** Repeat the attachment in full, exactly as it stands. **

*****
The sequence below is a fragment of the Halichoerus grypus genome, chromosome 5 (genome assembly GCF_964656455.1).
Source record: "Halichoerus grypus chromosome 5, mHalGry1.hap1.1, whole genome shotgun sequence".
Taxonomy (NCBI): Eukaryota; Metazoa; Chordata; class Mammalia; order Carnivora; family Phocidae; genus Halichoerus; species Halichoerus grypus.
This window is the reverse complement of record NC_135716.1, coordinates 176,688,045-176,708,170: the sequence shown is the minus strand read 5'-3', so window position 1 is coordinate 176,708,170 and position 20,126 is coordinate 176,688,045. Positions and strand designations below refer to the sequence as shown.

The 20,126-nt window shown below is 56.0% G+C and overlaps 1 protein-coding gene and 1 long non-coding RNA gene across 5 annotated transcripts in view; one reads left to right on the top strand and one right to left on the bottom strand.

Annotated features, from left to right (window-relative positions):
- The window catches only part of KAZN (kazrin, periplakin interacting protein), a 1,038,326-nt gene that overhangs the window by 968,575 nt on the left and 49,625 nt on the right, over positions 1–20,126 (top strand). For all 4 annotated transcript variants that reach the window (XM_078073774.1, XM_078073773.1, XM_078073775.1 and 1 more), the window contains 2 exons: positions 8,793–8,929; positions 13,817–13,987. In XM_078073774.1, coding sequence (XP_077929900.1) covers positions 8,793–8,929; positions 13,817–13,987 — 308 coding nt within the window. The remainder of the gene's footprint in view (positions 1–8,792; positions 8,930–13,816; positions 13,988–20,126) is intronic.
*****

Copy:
The sequence below is a fragment of the Halichoerus grypus genome, chromosome 5 (genome assembly GCF_964656455.1).
Source record: "Halichoerus grypus chromosome 5, mHalGry1.hap1.1, whole genome shotgun sequence".
Taxonomy (NCBI): Eukaryota; Metazoa; Chordata; class Mammalia; order Carnivora; family Phocidae; genus Halichoerus; species Halichoerus grypus.
This window is the reverse complement of record NC_135716.1, coordinates 176,688,045-176,708,170: the sequence shown is the minus strand read 5'-3', so window position 1 is coordinate 176,708,170 and position 20,126 is coordinate 176,688,045. Positions and strand designations below refer to the sequence as shown.

The 20,126-nt window shown below is 56.0% G+C and overlaps 1 protein-coding gene and 1 long non-coding RNA gene across 5 annotated transcripts in view; one reads left to right on the top strand and one right to left on the bottom strand.

Annotated features, from left to right (window-relative positions):
- The window catches only part of KAZN (kazrin, periplakin interacting protein), a 1,038,326-nt gene that overhangs the window by 968,575 nt on the left and 49,625 nt on the right, over positions 1–20,126 (top strand). For all 4 annotated transcript variants that reach the window (XM_078073774.1, XM_078073773.1, XM_078073775.1 and 1 more), the window contains 2 exons: positions 8,793–8,929; positions 13,817–13,987. In XM_078073774.1, coding sequence (XP_077929900.1) covers positions 8,793–8,929; positions 13,817–13,987 — 308 coding nt within the window. The remainder of the gene's footprint in view (positions 1–8,792; positions 8,930–13,816; positions 13,988–20,126) is intronic.